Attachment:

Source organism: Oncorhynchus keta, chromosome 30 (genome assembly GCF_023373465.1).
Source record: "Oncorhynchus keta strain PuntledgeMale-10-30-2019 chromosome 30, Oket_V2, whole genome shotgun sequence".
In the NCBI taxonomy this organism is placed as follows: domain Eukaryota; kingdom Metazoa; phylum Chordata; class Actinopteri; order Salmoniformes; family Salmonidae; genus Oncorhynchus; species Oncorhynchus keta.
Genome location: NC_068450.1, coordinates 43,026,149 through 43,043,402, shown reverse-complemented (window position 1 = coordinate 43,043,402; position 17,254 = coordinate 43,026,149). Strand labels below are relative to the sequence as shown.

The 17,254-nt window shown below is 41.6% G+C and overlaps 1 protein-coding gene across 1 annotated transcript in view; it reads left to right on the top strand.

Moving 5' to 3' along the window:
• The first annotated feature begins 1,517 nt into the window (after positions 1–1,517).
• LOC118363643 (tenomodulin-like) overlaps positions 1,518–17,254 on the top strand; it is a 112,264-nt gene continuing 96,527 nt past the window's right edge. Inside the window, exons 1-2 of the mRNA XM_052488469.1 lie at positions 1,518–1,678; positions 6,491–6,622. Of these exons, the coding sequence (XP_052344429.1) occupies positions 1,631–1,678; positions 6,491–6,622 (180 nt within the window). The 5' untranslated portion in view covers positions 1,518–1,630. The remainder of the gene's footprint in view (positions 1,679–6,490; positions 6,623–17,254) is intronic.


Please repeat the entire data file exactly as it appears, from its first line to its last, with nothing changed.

Source organism: Oncorhynchus keta, chromosome 30 (genome assembly GCF_023373465.1).
Source record: "Oncorhynchus keta strain PuntledgeMale-10-30-2019 chromosome 30, Oket_V2, whole genome shotgun sequence".
In the NCBI taxonomy this organism is placed as follows: domain Eukaryota; kingdom Metazoa; phylum Chordata; class Actinopteri; order Salmoniformes; family Salmonidae; genus Oncorhynchus; species Oncorhynchus keta.
Genome location: NC_068450.1, coordinates 43,026,149 through 43,043,402, shown reverse-complemented (window position 1 = coordinate 43,043,402; position 17,254 = coordinate 43,026,149). Strand labels below are relative to the sequence as shown.

The 17,254-nt window shown below is 41.6% G+C and overlaps 1 protein-coding gene across 1 annotated transcript in view; it reads left to right on the top strand.

Moving 5' to 3' along the window:
• The first annotated feature begins 1,517 nt into the window (after positions 1–1,517).
• LOC118363643 (tenomodulin-like) overlaps positions 1,518–17,254 on the top strand; it is a 112,264-nt gene continuing 96,527 nt past the window's right edge. Inside the window, exons 1-2 of the mRNA XM_052488469.1 lie at positions 1,518–1,678; positions 6,491–6,622. Of these exons, the coding sequence (XP_052344429.1) occupies positions 1,631–1,678; positions 6,491–6,622 (180 nt within the window). The 5' untranslated portion in view covers positions 1,518–1,630. The remainder of the gene's footprint in view (positions 1,679–6,490; positions 6,623–17,254) is intronic.